It’s no secret that eating better will improve your health. Eating more vegetables, fruits, lean meats, whole grains, and fewer sugary snacks and processed foods will make you feel better inside and out. The only question is how to make the changes stick long-term so that your new diet becomes a permanent part of your lifestyle. Fortunately, there are several easy ways to improve your diet that can be implemented in as little as one week.

Focus on Food Groups

It’s extremely helpful to have a weekly food plan that is based on a variety of foods from various food groups. For instance, one week you might have 70% of your diet from vegetables, 20% from lean proteins, and 10% from whole grains. Another week you might have 70% from grains and 30% from vegetables. These types of strategic plans mirror those outlined by the USDA. When you are eating according to an overall plan, such as the one above, it will be much easier to stick with your new healthy lifestyle for the long term. Here’s an overview of some specific food groups:

Vegetables: Whole vegetables (e.g. Brussels sprouts, green beans, broccoli) are not only a whole lot better for you than fats and sugars, they also have more nutrients per calorie than most other foods. Vegetables contain vitamins, minerals, fiber and antioxidants. Processed vegetables (e.g., frozen or canned vegetable medleys) are also acceptable depending on the type of vegetable (e.g., canned spinach can be high in sodium).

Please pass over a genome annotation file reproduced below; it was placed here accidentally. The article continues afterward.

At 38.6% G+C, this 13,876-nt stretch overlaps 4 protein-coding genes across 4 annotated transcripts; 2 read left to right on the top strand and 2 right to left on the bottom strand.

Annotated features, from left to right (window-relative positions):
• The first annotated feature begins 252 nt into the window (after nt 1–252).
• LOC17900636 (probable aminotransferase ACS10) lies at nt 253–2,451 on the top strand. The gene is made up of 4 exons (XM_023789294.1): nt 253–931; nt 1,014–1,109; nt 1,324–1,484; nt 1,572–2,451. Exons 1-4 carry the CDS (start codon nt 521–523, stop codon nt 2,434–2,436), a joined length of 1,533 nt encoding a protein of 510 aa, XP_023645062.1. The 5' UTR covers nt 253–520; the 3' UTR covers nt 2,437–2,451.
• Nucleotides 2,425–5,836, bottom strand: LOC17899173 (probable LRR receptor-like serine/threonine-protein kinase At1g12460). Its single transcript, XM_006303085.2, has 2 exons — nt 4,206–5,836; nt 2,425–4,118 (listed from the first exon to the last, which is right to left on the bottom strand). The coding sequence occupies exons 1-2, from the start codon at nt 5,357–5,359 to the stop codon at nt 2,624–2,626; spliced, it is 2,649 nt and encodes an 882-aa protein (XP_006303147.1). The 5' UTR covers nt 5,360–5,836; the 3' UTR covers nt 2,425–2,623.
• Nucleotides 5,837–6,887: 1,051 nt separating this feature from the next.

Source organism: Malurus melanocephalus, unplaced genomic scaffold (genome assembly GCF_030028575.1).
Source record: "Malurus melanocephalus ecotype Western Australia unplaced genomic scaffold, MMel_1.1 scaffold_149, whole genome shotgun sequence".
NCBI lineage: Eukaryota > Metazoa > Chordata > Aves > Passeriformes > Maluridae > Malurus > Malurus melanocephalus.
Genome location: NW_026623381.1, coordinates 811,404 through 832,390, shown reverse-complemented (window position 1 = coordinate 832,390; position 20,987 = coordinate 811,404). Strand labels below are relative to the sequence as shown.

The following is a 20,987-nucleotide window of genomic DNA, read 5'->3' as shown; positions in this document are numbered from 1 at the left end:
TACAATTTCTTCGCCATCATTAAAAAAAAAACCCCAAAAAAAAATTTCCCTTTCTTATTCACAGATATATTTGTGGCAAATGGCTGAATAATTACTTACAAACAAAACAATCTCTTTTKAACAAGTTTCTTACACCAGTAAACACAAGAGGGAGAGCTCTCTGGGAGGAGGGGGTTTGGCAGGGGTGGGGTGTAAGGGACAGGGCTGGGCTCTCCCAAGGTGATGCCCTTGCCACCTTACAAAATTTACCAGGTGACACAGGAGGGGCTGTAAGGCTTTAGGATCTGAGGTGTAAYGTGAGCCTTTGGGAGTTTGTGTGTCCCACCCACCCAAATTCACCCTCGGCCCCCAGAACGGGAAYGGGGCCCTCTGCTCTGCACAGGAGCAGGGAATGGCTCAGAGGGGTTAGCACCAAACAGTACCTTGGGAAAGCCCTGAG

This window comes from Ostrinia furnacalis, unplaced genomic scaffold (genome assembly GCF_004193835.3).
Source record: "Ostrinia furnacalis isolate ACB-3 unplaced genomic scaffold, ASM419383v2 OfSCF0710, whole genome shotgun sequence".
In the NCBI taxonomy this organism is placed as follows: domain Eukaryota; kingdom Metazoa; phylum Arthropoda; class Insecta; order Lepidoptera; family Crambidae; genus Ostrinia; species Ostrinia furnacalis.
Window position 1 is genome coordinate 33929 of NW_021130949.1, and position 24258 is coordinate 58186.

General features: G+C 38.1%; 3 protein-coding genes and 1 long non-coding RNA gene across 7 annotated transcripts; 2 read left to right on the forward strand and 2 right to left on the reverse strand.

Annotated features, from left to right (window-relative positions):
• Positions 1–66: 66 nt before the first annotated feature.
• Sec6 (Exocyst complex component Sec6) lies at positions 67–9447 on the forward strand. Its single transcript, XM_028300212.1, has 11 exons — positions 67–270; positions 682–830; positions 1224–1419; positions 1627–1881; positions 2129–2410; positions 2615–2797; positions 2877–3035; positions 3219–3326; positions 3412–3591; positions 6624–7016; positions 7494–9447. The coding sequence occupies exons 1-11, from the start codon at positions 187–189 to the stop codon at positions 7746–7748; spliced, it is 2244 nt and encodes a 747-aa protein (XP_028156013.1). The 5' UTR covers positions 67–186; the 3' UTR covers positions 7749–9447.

Fruits: Whole fruit is better than fruit juice or dried fruit (because you miss out on the fiber). Fruits contain vitamins and minerals that help boost your immune system, fight off infections and keep your body running smoothly.

Protein: Lean protein sources include fish (especially salmon), beans, nuts, soy products (e.g., tofu, tempeh), and poultry. Many people do not get enough protein in their diets. The recommended daily value for protein is about 56 grams for a 2,000 calorie diet in 2010.

Whole Grains: Whole grains are beneficial because they contain fiber and other nutrients that keep you feeling satisfied longer than processed foods or sugary snacks. Whole grains should be eaten because of their high nutritional value and digestibility; not because they are inherently fattening or unhealthy.

No matter your age or lifestyle, there are many ways that you can improve your diet this week. The goal is to make healthy food choices a permanent part of your lifestyle.

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